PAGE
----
Wright County concerned about crime lab funding disparity

By John Holler

Contributing Writer

For more than five years, Wright County has been a member of a three-county forensics laboratory in Anoka County. During that time, the county has felt like it is paying more than its fair share for the lab, but, as the Jan. 14 board meeting, the commissioners made it clear that unless the funding mechanism changes, Wright County may pull out of the collaborative laboratory.

In what Commissioner Charlie Borrell termed “firing a shot across the bow,” the board discussed the funding disparity. The topic came up as part of an agenda item brought forward by the sheriff’s department to change the language of the Joint Powers Agreement to double the size of voting members on the forensics lab committee. Currently, the only voting members are the sheriffs of Anoka, Sherburne and Wright counties. The amendment would add a commissioner from each county to the voting membership. But, the topic brought up a longstanding issue that hasn’t been resolved during the period in which the crime lab has operated – Wright County paying more than its fair share

When the matter was raised 18 months ago, Commissioner Pat Sawatzke contended that the fees for service should be equal to the usage of the crime lab. He looked at the numbers back then and believes they remain consistent – Wright County uses about 10 percent of the facility’s time on processing evidence, but pays 25 percent of the operations cost because the funding formula is based on population, not usage.

“I think we have funding problem based on equity,” Sawatzke said. “If we’re only using 10 percent of the service, but we’re funding 25 percent of the program. We’re helping Anoka County fund this program and there is an inequity that has lasted for some time.”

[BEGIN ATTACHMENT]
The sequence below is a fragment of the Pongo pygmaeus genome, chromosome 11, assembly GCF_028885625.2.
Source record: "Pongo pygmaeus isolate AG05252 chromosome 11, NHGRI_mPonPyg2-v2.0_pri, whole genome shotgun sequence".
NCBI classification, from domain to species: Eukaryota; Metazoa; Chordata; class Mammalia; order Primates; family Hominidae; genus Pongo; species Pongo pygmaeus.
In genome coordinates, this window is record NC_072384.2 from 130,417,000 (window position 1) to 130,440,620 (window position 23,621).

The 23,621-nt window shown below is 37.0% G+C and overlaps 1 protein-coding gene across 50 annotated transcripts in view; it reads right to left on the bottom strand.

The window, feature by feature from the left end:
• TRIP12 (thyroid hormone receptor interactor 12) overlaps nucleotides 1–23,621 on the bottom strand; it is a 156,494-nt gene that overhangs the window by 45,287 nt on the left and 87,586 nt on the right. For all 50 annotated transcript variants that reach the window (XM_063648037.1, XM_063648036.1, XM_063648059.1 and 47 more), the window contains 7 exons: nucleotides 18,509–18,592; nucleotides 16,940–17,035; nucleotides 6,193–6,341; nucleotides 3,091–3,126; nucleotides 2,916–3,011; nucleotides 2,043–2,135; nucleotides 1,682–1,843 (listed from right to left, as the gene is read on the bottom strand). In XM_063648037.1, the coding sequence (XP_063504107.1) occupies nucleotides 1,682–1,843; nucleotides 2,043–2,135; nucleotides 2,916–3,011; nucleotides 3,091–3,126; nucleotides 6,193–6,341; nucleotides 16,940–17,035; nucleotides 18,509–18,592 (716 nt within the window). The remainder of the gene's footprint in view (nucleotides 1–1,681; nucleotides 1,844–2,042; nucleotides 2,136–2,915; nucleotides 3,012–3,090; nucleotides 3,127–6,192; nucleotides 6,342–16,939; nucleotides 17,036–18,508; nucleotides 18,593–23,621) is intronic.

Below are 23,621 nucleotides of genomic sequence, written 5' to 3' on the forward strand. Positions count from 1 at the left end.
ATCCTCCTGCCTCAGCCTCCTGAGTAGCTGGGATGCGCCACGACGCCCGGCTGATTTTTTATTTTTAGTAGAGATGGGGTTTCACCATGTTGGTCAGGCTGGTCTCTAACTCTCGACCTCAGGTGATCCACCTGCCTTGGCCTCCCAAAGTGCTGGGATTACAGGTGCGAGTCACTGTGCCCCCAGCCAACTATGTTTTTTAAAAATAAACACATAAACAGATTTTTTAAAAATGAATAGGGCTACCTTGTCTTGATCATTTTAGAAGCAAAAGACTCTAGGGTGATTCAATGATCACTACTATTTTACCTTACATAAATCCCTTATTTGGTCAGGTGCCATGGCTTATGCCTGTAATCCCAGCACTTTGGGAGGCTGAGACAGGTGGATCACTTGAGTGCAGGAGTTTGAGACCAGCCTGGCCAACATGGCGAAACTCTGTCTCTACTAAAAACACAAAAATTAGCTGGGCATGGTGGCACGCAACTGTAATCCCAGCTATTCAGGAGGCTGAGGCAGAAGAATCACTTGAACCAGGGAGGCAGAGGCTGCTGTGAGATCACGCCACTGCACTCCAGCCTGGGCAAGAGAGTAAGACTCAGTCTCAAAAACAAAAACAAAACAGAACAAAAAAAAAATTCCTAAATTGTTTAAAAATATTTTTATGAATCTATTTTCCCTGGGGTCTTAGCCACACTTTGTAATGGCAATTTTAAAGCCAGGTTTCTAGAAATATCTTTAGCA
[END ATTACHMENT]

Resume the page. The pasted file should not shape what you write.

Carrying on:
Sawatzke made it clear he has no problem with the performance of the crime lab, which is expected to get approval to have DNA findings used in court cases, but said that the vast majority of counties in the state use the Bureau of Criminal Apprehension, which is free. He also contends that the decision to make the funding formula based on population was made privately by the three county sheriffs, not the respective county boards.

“The original document when the organization first met, before the first brick was laid, the three sheriffs had already decided on the funding formula,” Sawatzke said. “The feeling was to let it ride at that time. In the original document, the language was different concerning the funding formula. The language was changed to include population as the funding formula. Joint Powers Agreements are typically based on usage. This doesn’t follow that.”

Borrell makes a motion to approve the JPA, but to include that the county may exercise its 180-day “out clause” if the funding policy isn’t changed. The board approved the change by a 4-1 vote, with Commissioner Mark Daleiden voting against the change due to questions about the county moving forward under the current policy.

In other items on the Jan. 14 agenda, the board: